Tuesday, 30 November 2010

Bangkok Blackout - Omaha Beach v.II

So last night I thought it would be a good idea to try out Kho Phi Phi's 'Burger Challenge' - 800 grams of beef (tower of three burgers), followed by; a plateful of potato wedges, 20 doughnut sized onion rings and a large bowl of coleslaw. I had 30 minutes and if I completed the challenge, I would get the meal for free as opposed to paying 500 Baht.

I wanted to die.

Having thrown in the towel at the last hurdle (8 more onion rings) and a tactical chunder later, I realised what a f***ing stupid idea it was and will never ever do it again.

As of this point in time of writing, I have exactly three weeks left until I return back to the United Kingdom. There is also a woman behind me talking to a baby on Skype making the most irritating sounds. I cannot quite believe how fast it is going, but this is unsurprising when one does so much on a daily basis. To make matters worse; On those all too frequent days where I don't actually do anything, I have usually been in a zombie-like state from a copious amount of alcohol. As such I declared that my time in Kho Tao would be...


Furthermore, as a lot has happened over the past 3 weeks, I will only discuss the 'highlights' to keep this prose as succinct as possible. See this as the Thailand update.

So I arrived in BKK International Airport at around 11 in the morning on the 8th November. The whole flight went pretty smoothly, but getting up at 5 AM to catch the damn thing was painful. Immigration was an entirely different matter. In one of those typical Sod's Law moments it seems I chose, quite possibly, the slowest person in the world who seemed to enjoy staring at the computer screen without actually doing anything. I knew the Thais were laid back but this was ridiculous. Anyway, I eventually proceeded through, collected my bags and met my mini intro-tour leader, Shell.

For those that don't know; Even though I have been travelling independently for quite some time, I found a pretty cost-effective package called ThaIntro which I thought would alleviate the burden of 'travelling' for a week. Basically a vacation on a vacation. Furthermore, it was a guaranteed way of meeting people and I certainly met some cool  and interesting characters. Some of the stories I have to tell of our adventure, I will definitely be leaving for real-life conversation. Even now I can't quite believe what actually happened.

After a 40 minute taxi ride I arrived at our guest house and chose to go off solo and explore the local area. Immediately, I was beset upon by men repetitively screaming "Tuk-Tuk!?", and within 10 minutes I had one guy trying a ridiculous scam. He basically claimed he worked for Unicef (It was across the road) and wanted to tell me where to go and what to do. This was fine, but having been travelling for over 2 months, and having pretty much seen it all, I saw straight through him. Part of the conversation was like this: -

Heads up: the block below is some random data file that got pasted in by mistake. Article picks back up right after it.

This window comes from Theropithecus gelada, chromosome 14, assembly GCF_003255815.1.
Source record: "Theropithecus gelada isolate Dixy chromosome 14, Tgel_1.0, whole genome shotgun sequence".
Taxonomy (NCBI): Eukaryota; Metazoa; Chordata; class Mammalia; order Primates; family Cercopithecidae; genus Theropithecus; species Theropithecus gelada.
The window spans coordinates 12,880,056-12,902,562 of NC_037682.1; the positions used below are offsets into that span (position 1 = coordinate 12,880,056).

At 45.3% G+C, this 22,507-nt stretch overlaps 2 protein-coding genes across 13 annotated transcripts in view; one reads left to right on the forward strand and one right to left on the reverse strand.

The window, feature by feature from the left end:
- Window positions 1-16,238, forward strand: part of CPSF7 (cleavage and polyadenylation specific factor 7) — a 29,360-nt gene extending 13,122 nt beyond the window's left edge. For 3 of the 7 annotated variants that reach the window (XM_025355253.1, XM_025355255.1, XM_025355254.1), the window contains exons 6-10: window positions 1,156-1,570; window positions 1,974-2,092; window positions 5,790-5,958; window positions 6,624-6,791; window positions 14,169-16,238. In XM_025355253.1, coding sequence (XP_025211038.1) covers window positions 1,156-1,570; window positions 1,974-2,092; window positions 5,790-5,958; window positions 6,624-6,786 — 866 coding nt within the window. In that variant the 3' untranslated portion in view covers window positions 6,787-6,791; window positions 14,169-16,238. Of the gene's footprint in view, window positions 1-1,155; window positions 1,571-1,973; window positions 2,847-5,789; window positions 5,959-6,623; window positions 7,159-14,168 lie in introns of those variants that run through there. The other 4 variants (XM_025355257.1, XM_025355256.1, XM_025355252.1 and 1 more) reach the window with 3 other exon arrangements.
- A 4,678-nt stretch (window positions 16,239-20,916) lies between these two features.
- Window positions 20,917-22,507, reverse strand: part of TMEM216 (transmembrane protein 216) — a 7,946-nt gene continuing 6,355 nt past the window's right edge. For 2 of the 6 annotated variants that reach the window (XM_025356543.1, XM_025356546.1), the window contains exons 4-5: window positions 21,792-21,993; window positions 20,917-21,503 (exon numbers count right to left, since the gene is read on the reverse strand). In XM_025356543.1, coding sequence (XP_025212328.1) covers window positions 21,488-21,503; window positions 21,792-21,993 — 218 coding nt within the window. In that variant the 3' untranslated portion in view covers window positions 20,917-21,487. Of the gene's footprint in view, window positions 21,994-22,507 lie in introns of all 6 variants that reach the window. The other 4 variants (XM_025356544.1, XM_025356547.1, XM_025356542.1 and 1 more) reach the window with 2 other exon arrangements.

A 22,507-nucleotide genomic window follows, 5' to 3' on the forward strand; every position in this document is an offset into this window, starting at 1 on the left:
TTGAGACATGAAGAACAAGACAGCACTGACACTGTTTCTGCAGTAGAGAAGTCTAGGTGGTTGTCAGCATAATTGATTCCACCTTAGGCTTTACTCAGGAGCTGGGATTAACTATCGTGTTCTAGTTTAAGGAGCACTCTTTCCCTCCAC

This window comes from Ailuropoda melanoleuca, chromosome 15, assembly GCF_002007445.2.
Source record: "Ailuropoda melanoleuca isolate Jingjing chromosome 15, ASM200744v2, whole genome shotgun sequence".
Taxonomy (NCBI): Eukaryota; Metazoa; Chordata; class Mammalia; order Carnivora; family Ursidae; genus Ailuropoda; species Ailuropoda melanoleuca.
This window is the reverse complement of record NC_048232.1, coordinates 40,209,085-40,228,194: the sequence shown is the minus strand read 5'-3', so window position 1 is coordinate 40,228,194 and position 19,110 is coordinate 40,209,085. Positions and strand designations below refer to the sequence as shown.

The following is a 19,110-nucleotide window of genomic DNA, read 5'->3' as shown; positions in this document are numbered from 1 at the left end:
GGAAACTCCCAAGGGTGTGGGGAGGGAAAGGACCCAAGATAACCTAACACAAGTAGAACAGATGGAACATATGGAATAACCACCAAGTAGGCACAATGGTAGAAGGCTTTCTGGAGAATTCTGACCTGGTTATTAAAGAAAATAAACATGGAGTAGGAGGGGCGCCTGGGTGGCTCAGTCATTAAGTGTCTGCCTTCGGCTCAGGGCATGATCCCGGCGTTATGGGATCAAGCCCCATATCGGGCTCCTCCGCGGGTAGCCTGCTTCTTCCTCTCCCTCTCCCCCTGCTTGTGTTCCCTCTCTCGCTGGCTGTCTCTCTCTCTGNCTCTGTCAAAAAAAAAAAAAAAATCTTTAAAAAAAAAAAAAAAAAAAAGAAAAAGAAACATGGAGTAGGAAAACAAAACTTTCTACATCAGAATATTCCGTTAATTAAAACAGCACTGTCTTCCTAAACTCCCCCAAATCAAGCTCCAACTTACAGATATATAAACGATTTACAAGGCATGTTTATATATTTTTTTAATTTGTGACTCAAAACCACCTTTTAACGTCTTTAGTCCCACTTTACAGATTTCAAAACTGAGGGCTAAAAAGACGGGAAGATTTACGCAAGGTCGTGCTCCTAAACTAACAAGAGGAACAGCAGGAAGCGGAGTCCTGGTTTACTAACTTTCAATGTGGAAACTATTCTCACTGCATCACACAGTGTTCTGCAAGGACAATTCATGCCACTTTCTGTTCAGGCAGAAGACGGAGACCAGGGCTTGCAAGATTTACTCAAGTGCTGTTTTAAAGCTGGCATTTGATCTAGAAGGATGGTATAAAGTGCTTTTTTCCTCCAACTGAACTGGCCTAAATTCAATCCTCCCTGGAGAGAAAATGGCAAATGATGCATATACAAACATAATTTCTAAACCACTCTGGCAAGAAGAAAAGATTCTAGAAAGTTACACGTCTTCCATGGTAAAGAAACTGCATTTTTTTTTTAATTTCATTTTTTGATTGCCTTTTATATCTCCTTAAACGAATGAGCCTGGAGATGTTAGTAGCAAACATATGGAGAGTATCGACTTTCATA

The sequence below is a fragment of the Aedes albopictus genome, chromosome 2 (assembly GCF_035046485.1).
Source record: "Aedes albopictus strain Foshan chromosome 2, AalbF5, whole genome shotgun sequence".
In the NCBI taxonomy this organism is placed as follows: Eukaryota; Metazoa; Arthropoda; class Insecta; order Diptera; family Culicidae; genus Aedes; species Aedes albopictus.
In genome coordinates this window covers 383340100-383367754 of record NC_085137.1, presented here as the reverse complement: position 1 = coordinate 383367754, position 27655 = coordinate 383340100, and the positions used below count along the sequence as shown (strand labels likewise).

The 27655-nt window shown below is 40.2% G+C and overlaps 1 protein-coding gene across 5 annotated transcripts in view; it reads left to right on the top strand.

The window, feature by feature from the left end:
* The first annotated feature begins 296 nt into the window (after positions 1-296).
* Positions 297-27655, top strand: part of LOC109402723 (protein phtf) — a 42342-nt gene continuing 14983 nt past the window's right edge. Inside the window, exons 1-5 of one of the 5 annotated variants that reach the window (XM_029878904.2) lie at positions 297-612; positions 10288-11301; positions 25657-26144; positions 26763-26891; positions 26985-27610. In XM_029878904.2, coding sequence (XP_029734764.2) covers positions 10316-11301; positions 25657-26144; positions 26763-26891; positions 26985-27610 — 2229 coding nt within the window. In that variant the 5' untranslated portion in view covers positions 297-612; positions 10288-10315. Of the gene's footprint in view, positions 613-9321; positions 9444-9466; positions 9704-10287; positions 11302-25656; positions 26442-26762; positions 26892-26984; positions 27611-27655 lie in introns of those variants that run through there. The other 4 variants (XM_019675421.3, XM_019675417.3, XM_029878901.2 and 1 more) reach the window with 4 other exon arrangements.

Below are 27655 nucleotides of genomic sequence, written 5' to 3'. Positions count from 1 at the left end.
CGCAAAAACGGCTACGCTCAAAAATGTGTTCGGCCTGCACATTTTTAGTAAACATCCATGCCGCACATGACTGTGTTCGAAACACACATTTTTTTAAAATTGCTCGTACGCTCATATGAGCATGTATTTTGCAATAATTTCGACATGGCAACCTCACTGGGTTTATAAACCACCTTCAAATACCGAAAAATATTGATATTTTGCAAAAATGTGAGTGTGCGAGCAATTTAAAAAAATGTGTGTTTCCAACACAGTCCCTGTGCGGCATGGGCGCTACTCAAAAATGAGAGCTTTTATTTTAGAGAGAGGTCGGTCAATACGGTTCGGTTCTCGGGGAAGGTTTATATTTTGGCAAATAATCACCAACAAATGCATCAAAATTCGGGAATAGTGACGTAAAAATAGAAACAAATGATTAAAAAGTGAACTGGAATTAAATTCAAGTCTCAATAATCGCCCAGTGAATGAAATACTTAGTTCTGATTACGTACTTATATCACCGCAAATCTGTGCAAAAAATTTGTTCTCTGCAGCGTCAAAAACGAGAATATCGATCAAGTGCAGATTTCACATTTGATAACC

Man: "My friend, I am just on lunch from my job." (Points at Unicef building)

Me: "Oh yeah? Well what do you do?"

Man: "Oh, haha. You know... Looks around. Things."


Conveniently his tuk-tuk mates were hanging around so I politely told him to stop wasting his time and headed back to meet the rest of the group, the majority of whom were English with a couple of Canadians mixing it up. (Much love to you all).

I have always been intrigued by Bangkok because it really is the decompression chamber of first-time travellers. I'll be honest, I had heard some pretty crappy opinions of the place prior to going, but I actually liked it. I'm not sure if it is because I am now more experienced and as such had no culture-shock to taint it; but having come from the very intense hustle and bustle of Vietnamese cities, Bangkok was just fun. Even the notorious Khao San road, which is basically just a long street filled with 7-Elevens (my God, I love these stores; They take convenience to a new level), bars and Western restaurants. Not a particularly cultural place, but you must see it if you are there.

The first night was a relatively early one (2 AM, ha) for I was shattered and we had to get up 'early' to undergo a river cruise and Wat sight-see. However, the occurrence most worth mentioning was my first, and probably last, Ping Pong show. (For those that do not know what these are, I suggest, and warn beforehand, you Google them). 

To be honest, I really did not know what to expect. Well, I did in that these women were going to be particularly adept with their, uh, 'region'. But some of the acts were just plain bizarre. One of them was basically Jesus and somehow turned water into what looked like Pepsi. I'm aware it was wine in the Bible.